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Close up of battery corrosion

[Electronics] Cleaning Off Alkaline Battery Corrosion

How to get battery gunk off and out of battery components in everyday items

I got started on a new project with an electronic toy cow that runs on two AA alkaline batteries. The first blip I encountered was that it would not power on. Unscrewing and opening its battery compartment revealed a gunky interior from the batteries having leaked and dried up in it many moons ago.


Not wanting to write off this fine bovine specimen from part-harvesting just yet, I snipped the leads to its battery compartment and hooked them up to a fresh battery holder. A firm press of the cow’s yellow nose elicited a deep howl from the speaker grill in its forehead. This confirmed for me that the point of failure was at the battery compartment’s contact plates and terminals, due to the corrosion and residue preventing any conductivity between the batteries and the rest of the circuit. Considering that, I determined that it was still possible to give the cow a new lease on life with a good cleaning of its battery compartment.

Why Does Battery Leakage Happen?

Battery leakage happens as a battery naturally discharges over time, and in doing so releases a bit of hydrogen gas within; this creates internal pressure that results in the battery eventually bursting. The battery’s electrolyte (potassium hydroxide in the case of alkaline batteries) leaks out and upon being exposed to air, mixes with carbon dioxide to form potassium carbonate which is capable of corroding its surrounding area and continues to spread, further damaging the host electronic. A battery that has begun leaking should be removed and disposed, because it is bad for you.

My Cleaning Trick

There is a simple go-to treatment that I use to “fix” simple electronics that aren’t working due to leaks and residue, based on battery type. You can identify what battery type you are dealing with by checking its label/package or by looking up the product.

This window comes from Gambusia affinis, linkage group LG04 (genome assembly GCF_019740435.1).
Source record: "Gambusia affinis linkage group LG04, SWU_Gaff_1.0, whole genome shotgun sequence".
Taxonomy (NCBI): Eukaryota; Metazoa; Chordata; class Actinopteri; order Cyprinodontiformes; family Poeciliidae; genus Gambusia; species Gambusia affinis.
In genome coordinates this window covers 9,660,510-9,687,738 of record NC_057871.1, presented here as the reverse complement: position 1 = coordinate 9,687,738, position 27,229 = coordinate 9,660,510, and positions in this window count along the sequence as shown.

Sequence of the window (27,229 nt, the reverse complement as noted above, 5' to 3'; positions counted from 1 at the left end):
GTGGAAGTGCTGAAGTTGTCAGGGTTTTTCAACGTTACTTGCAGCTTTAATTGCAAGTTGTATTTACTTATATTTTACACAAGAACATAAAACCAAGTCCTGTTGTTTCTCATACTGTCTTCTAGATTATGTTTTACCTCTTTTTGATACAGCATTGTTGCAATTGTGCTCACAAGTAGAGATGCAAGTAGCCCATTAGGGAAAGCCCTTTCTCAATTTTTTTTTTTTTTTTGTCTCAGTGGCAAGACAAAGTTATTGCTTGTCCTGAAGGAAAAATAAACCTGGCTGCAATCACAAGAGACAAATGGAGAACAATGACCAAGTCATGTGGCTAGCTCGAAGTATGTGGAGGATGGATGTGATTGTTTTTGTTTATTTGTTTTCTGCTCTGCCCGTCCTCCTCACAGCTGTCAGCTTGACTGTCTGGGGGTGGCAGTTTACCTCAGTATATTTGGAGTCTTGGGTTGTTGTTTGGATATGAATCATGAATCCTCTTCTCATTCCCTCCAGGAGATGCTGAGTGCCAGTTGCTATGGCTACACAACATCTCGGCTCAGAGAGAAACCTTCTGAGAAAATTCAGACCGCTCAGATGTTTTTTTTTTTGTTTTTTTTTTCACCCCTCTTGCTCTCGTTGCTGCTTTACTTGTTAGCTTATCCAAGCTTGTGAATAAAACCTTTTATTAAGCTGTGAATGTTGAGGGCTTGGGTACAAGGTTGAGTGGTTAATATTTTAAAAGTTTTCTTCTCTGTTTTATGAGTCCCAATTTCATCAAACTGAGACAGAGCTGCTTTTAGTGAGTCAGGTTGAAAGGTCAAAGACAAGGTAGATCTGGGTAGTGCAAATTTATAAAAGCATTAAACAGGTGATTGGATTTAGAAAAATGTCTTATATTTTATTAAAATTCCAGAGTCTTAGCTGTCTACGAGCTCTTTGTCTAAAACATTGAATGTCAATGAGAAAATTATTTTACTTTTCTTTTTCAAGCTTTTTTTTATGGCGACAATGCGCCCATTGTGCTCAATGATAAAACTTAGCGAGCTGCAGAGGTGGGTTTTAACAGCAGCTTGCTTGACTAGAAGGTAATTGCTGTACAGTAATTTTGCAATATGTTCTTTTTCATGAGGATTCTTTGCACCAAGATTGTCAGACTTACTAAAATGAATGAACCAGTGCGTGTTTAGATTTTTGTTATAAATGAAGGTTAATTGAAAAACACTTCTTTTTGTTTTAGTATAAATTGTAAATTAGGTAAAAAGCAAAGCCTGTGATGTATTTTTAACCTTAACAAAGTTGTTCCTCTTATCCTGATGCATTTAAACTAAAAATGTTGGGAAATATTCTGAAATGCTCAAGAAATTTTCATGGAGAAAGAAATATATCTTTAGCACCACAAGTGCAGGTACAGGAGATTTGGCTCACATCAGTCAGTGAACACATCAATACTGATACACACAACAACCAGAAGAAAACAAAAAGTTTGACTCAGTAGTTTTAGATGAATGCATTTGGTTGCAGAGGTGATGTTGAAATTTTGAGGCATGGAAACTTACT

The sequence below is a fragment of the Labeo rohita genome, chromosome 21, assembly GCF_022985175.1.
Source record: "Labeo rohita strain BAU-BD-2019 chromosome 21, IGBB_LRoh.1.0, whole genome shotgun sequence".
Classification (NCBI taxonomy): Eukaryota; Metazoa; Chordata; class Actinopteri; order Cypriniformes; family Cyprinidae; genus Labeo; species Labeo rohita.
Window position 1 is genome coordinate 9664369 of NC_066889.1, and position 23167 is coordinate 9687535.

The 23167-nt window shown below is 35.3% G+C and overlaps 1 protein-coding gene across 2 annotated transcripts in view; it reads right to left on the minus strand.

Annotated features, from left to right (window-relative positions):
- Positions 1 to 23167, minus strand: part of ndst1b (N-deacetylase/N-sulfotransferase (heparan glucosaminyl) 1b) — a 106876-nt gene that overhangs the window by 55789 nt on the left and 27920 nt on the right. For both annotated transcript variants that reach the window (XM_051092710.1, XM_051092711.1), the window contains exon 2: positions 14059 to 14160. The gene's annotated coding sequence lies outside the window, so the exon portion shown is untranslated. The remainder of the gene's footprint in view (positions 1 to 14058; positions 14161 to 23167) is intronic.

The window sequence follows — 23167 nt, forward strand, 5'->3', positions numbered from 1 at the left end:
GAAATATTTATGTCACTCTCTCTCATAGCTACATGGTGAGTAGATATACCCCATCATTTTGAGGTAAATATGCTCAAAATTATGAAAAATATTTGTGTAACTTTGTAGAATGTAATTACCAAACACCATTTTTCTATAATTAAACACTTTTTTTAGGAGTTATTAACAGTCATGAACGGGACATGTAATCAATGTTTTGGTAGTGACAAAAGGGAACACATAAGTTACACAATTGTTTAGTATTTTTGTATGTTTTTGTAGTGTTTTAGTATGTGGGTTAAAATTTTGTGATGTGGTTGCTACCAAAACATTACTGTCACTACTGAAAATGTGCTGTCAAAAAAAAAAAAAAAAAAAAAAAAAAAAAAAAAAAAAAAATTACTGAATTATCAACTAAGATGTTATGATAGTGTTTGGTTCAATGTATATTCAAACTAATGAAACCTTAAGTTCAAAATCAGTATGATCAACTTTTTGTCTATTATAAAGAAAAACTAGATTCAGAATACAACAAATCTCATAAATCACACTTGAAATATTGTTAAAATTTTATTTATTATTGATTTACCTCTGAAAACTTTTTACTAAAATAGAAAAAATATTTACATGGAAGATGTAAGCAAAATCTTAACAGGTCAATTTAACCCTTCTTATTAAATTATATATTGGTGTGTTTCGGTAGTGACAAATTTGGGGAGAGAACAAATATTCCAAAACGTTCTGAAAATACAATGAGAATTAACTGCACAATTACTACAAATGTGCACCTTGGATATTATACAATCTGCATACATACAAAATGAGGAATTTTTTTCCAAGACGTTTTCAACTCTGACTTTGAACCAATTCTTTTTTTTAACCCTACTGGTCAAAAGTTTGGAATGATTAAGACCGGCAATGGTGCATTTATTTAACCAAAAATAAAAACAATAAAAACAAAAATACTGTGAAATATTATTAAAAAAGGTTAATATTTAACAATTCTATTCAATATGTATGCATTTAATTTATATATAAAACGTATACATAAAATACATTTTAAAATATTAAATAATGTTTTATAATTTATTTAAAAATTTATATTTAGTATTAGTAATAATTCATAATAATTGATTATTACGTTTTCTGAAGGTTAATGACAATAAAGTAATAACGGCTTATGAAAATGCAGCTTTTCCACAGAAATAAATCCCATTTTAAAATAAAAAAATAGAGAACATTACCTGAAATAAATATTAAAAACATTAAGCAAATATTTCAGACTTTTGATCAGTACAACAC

• Alkaline Batteries: Distilled white vinegar (or something similarly acidic).

  • Mildly Acidic and Acidic Batteries: Paste made from baking soda (which is basic) + a dash of water.

In both cases described above, the substance being administered to the corroded/blighted areas works by neutralizing the electrolyte that leaked out.

In some cases no amount of cleaning will work when there is too much damage from corrosion.


My cow runs on alkaline batteries, so distilled white vinegar it was:

  1. I poured some into a small dish - here, I used the lid of a jar I threw out. Don’t use anything that you’ll use again for your food!
  1. Then, using Q-tips soaked in white vinegar I dabbed the battery compartment’s springs, contact plates, and terminals to clean them:
  1. After going over these metal parts a handful of times until I was satisfied with the results, I used dry Q-tips and paper towels to tidy up the area:

Sometimes it is not possible to get 100% of the corroded gunk out of the way, especially if you can’t reach or thoroughly treat both sides of the battery compartment. Some spots are more stubborn than others. The more stuff you can get off the better, but it doesn’t have to be perfectly clean.


I popped in a fresh pair of batteries into the newly cleaned battery compartment and hooked up its terminals to the rest of the cow using alligator clip test leads.

When I pressed one of the buttons on the cow, it began to play the melody to Oh Susannah — so, I knew the cleaning worked.



If you try this out I am not responsible for damages. I also suggest only using this method with small, simple electronics that run on typical batteries. I think there are comparable solutions out there for things like car batteries and that is beyond my area of experience/knowledge.